Kroger Commits to Reduce Toxic Pesticides

More than half of largest U.S. food retailers now have such policies in place
Bridget Goldschmidt
Managing Editor
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Friends of the Earth has cited research showing that U.S. agriculture has become 48 times more toxic to bees and other insects since the start of neonicotinoid use three decades ago.

The Kroger Co. has become the latest major U.S. grocer to reveal commitments aimed at reducing the use of toxic pesticides in its fresh fruit and vegetable supply chain. Since 2018, 13 major U.S. food retailers representing more than $1.4 billion in annual food and beverage sales have instituted policies to reduce toxic pesticides in their supply chains. Kroger’s commitment comes in the wake of similar policies from Whole Foods, which rolled out a pesticide policy in December 2023, as well as Walmart and Giant Eagle.  

These industry efforts are the result of a multiyear initiative headed by Friends of the Earth (FOE) and supported by 100-plus environmental, public health, farmer and farmworker organizations across the United States. FOE’s Bee-Friendly Retailer Scorecard tracks company progress. 

“We now understand that biodiversity collapse is as pressing a threat to planetary health and our food supply as climate change, and the over 1 billion pounds of pesticides used annually in U.S. agriculture are drivers of both,” said Kendra Klein, deputy director of science at Washington, D.C.-based FOE. “It’s past time for U.S. food retailers to take swift action to eliminate the use of toxic pesticides in their supply chains and speed the transition to organic and other ecologically regenerative approaches to agriculture. Despite this promising industry trend, efforts fall far short of what is needed to protect pollinators, people and the planet from toxic pesticides.” 

Currently, Giant Eagle is ahead of other grocers in its pesticide policy, which aims to eliminate what FOE has dubbed “the worst neonicotinoid pesticides” in the company’s fresh produce supply by 2025. FOE has cited research showing that U.S. agriculture has become 48 times more toxic to bees and other insects since the start of neonicotinoid use three decades ago. Additionally, the organization has noted that pesticides decimate soil life and harm human health. The European Union has already banned “the worst neonicotinoids,” but their use is still permitted in U.S. agriculture.

Companies are also increasingly requiring Integrated Pest Management (IPM) practices in their supply chains. Four companies – Giant Eagle, Kroger, Walmart and Whole Foods – require all fresh produce suppliers to adopt IPM and verify their compliance using a list of third-party certifications vetted by the IPM Institute of North America. IPM can lower the use of pesticides by showing farmers how to use nonchemical methods of managing pests first, such as rotating crops, planting resistant varieties and fostering beneficial insects.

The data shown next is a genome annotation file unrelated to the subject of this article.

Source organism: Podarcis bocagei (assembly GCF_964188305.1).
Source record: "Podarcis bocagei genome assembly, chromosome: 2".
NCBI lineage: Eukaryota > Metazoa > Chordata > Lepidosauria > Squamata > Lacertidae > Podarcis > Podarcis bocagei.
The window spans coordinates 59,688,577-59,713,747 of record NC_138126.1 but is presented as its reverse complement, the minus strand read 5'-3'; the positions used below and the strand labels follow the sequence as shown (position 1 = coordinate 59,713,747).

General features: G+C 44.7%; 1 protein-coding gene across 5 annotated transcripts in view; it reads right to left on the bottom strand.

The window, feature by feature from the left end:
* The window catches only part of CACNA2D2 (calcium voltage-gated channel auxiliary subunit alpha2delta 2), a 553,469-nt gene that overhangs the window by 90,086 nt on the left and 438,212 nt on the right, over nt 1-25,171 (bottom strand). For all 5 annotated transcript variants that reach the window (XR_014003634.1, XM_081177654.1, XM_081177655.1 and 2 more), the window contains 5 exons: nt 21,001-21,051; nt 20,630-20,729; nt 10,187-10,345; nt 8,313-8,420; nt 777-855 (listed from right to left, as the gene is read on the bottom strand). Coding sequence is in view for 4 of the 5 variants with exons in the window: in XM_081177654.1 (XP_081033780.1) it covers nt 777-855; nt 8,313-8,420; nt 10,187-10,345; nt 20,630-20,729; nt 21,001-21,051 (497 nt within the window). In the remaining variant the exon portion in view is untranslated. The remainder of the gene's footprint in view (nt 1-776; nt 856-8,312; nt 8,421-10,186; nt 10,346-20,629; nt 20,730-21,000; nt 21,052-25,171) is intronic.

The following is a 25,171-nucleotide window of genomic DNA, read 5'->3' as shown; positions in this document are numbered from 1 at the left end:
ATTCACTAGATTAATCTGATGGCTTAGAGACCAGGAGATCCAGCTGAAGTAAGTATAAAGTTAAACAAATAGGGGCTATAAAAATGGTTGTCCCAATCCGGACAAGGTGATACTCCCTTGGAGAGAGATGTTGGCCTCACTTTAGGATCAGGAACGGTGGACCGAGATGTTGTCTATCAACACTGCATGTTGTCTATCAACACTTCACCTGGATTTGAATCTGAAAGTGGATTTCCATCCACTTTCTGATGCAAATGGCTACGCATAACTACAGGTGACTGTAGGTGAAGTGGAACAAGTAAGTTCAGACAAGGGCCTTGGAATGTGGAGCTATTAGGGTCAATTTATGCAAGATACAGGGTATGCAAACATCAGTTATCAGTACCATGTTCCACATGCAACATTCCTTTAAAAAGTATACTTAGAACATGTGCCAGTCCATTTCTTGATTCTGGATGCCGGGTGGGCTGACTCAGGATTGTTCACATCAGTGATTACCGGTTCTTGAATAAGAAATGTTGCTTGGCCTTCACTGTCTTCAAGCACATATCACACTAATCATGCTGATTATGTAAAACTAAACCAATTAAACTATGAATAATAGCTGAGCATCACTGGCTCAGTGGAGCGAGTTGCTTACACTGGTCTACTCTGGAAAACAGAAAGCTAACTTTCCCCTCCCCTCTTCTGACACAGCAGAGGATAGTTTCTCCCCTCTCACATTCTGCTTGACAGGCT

Meanwhile, nine other companies — Albertsons, ALDI, Costco, CVS, Dollar Tree, Meijer, Rite Aid, Southeastern Grocers and Target — have  developed policies that encourage food and beverage suppliers to reduce use of pesticides of concern — among them neonicotinoids, organophosphates and glyphosate — and to shift to least-toxic approaches like IPM, but these policies don’t include metrics or targets for implementation.

Eco-friendly companies are also committed to increasing their organic offerings. The certification prohibits more than 900 synthetic pesticides otherwise allowed in agriculture. A growing body of scientific research also highlights organic farming’s ability to regenerate soil, conserve water, enhance resilience to droughts and floods, protect biodiversity, and reduce greenhouse-gas emissions.

Serving more than 11 million customers daily through digital shopping and retail food stores under a variety of banner names, Cincinnati-based Kroger is No. 4 on The PG 100, Progressive Grocer’s 2023 list of the top food and consumables retailers in North America. Boise, Idaho-based Albertsons is No. 9 on The PG 100. PG also named both companies as Retailers of the Century. Pittsburgh-based Giant Eagle is No. 40 on The PG 100. Meanwhile, Walmart, Whole Foods (as part of Amazon), Costco, Target, CVS, Dollar Tree, Rite Aid, Meijer, ALDI and Southeastern Grocers are Nos. 1, 2, 3, 6, 7, 21, 22, 23, 26, 44 on PG’s list.

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